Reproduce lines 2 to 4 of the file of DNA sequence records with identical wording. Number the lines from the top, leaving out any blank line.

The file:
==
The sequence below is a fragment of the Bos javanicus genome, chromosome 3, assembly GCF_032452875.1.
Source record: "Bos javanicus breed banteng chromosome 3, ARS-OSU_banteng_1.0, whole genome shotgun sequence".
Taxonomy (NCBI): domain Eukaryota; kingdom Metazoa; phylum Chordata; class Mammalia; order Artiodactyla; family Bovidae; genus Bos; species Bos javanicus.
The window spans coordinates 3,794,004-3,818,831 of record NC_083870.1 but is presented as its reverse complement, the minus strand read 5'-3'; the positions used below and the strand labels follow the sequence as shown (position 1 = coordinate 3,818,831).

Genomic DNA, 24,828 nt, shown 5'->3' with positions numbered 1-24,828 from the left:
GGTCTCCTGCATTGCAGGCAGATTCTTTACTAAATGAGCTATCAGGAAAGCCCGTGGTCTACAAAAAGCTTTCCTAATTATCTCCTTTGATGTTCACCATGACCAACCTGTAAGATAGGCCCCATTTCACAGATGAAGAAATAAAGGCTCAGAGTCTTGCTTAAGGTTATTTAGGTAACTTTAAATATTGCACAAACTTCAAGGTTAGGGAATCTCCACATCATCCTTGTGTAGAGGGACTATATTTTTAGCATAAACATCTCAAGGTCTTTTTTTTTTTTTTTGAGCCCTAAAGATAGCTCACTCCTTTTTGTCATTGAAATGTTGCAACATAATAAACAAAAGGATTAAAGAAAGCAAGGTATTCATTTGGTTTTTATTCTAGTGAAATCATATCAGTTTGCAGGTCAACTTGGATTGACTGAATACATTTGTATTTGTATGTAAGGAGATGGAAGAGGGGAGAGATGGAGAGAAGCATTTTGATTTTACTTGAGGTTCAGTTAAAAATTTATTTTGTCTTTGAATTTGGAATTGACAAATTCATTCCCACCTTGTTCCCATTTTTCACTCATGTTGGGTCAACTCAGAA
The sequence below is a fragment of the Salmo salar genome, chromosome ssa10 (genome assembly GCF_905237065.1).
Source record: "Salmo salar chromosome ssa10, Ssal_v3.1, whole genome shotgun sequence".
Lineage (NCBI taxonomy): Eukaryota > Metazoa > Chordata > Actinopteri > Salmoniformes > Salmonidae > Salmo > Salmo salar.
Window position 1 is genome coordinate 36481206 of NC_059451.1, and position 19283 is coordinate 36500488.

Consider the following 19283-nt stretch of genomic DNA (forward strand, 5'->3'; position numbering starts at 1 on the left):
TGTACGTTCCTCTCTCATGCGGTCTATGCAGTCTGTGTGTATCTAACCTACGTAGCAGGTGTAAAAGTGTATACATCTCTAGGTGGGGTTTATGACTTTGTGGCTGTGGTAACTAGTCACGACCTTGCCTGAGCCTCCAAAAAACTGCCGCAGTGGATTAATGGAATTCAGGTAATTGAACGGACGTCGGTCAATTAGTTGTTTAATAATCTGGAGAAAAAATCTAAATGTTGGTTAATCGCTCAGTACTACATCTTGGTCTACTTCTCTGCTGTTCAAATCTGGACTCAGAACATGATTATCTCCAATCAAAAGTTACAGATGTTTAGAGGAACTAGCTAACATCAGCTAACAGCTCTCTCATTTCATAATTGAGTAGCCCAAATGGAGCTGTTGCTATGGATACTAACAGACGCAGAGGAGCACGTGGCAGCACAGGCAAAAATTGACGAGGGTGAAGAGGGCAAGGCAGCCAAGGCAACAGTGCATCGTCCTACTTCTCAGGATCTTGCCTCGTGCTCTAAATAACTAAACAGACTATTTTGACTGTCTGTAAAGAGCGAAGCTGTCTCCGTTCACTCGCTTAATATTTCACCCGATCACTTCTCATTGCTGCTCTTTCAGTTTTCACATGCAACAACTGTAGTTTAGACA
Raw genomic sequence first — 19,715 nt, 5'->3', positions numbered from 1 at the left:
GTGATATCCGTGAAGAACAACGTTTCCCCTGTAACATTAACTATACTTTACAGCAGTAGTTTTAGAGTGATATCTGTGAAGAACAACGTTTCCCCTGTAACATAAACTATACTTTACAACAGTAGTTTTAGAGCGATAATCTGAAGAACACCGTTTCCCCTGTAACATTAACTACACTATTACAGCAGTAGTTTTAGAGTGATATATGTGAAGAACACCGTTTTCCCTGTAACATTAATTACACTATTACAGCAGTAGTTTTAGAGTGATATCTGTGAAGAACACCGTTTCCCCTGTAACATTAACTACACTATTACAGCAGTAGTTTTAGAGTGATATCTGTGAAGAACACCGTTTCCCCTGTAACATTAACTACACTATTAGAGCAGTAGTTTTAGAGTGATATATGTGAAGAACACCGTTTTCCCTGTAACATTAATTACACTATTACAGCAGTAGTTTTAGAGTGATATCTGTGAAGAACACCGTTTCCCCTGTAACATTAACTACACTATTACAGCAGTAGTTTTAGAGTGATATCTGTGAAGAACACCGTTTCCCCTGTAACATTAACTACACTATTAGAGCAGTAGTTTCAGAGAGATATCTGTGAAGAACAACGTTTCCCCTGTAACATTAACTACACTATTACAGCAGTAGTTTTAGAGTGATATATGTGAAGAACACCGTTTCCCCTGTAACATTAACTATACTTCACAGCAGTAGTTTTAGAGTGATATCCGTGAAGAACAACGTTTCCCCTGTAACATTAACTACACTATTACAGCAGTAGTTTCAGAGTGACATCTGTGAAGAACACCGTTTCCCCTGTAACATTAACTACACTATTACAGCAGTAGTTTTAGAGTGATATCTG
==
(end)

Source record: "Bos javanicus breed banteng chromosome 3, ARS-OSU_banteng_1.0, whole genome shotgun sequence".
Taxonomy (NCBI): domain Eukaryota; kingdom Metazoa; phylum Chordata; class Mammalia; order Artiodactyla; family Bovidae; genus Bos; species Bos javanicus.
The window spans coordinates 3,794,004-3,818,831 of record NC_083870.1 but is presented as its reverse complement, the minus strand read 5'-3'; the positions used below and the strand labels follow the sequence as shown (position 1 = coordinate 3,818,831).